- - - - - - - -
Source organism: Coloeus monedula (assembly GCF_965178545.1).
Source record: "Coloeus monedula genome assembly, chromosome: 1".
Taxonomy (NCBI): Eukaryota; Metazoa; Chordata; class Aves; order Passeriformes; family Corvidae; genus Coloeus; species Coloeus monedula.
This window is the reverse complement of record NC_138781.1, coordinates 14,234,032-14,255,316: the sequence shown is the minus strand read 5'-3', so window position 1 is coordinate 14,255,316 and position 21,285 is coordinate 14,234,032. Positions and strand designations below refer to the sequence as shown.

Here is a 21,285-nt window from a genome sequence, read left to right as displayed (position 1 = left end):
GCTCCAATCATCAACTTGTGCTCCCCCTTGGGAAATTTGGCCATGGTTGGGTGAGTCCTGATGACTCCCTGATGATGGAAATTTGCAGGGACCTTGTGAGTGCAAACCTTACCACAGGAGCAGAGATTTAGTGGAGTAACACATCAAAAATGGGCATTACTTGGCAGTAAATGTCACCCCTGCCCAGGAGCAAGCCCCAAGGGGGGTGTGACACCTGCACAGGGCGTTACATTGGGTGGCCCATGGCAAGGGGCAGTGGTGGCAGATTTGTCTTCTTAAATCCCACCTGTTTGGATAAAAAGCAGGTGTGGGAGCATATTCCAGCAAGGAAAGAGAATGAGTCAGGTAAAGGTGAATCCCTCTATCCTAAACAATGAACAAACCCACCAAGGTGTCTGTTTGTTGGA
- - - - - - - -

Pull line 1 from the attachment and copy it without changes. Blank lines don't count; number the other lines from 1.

Source organism: Coloeus monedula (assembly GCF_965178545.1).